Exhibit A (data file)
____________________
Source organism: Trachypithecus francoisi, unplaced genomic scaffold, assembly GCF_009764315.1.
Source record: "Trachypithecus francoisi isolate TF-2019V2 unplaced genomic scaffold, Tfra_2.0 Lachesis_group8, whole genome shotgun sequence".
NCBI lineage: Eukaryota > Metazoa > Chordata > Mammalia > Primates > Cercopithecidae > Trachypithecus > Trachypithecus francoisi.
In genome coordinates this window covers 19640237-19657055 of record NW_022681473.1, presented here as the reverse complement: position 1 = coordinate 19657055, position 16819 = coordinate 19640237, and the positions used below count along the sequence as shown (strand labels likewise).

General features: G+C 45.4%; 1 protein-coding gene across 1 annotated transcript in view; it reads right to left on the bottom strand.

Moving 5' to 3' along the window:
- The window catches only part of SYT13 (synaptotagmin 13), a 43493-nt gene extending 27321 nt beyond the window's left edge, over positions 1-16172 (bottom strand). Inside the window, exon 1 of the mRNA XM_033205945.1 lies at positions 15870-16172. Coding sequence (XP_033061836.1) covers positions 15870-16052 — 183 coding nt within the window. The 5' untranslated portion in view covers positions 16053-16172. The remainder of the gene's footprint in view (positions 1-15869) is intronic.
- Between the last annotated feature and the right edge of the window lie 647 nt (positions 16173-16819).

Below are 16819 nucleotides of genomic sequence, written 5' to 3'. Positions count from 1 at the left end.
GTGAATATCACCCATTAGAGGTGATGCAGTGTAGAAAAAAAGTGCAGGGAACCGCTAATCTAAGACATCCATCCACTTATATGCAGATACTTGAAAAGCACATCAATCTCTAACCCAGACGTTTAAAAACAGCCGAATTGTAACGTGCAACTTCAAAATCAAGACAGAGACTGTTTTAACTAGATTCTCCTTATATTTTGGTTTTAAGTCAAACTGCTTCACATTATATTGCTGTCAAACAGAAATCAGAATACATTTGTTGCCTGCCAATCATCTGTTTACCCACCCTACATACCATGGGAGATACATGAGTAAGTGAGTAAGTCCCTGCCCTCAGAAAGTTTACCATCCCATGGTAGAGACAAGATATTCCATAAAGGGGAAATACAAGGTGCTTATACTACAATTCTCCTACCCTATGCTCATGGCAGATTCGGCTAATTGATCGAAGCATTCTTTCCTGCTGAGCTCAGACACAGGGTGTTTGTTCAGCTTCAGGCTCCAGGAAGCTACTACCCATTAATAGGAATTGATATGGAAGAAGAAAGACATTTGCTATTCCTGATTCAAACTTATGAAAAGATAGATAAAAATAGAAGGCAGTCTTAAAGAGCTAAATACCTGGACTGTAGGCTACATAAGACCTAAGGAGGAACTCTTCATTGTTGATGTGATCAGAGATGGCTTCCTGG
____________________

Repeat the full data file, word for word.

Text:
Source organism: Trachypithecus francoisi, unplaced genomic scaffold, assembly GCF_009764315.1.
Source record: "Trachypithecus francoisi isolate TF-2019V2 unplaced genomic scaffold, Tfra_2.0 Lachesis_group8, whole genome shotgun sequence".
NCBI lineage: Eukaryota > Metazoa > Chordata > Mammalia > Primates > Cercopithecidae > Trachypithecus > Trachypithecus francoisi.
In genome coordinates this window covers 19640237-19657055 of record NW_022681473.1, presented here as the reverse complement: position 1 = coordinate 19657055, position 16819 = coordinate 19640237, and the positions used below count along the sequence as shown (strand labels likewise).

General features: G+C 45.4%; 1 protein-coding gene across 1 annotated transcript in view; it reads right to left on the bottom strand.

Moving 5' to 3' along the window:
- The window catches only part of SYT13 (synaptotagmin 13), a 43493-nt gene extending 27321 nt beyond the window's left edge, over positions 1-16172 (bottom strand). Inside the window, exon 1 of the mRNA XM_033205945.1 lies at positions 15870-16172. Coding sequence (XP_033061836.1) covers positions 15870-16052 — 183 coding nt within the window. The 5' untranslated portion in view covers positions 16053-16172. The remainder of the gene's footprint in view (positions 1-15869) is intronic.
- Between the last annotated feature and the right edge of the window lie 647 nt (positions 16173-16819).

Below are 16819 nucleotides of genomic sequence, written 5' to 3'. Positions count from 1 at the left end.
GTGAATATCACCCATTAGAGGTGATGCAGTGTAGAAAAAAAGTGCAGGGAACCGCTAATCTAAGACATCCATCCACTTATATGCAGATACTTGAAAAGCACATCAATCTCTAACCCAGACGTTTAAAAACAGCCGAATTGTAACGTGCAACTTCAAAATCAAGACAGAGACTGTTTTAACTAGATTCTCCTTATATTTTGGTTTTAAGTCAAACTGCTTCACATTATATTGCTGTCAAACAGAAATCAGAATACATTTGTTGCCTGCCAATCATCTGTTTACCCACCCTACATACCATGGGAGATACATGAGTAAGTGAGTAAGTCCCTGCCCTCAGAAAGTTTACCATCCCATGGTAGAGACAAGATATTCCATAAAGGGGAAATACAAGGTGCTTATACTACAATTCTCCTACCCTATGCTCATGGCAGATTCGGCTAATTGATCGAAGCATTCTTTCCTGCTGAGCTCAGACACAGGGTGTTTGTTCAGCTTCAGGCTCCAGGAAGCTACTACCCATTAATAGGAATTGATATGGAAGAAGAAAGACATTTGCTATTCCTGATTCAAACTTATGAAAAGATAGATAAAAATAGAAGGCAGTCTTAAAGAGCTAAATACCTGGACTGTAGGCTACATAAGACCTAAGGAGGAACTCTTCATTGTTGATGTGATCAGAGATGGCTTCCTGG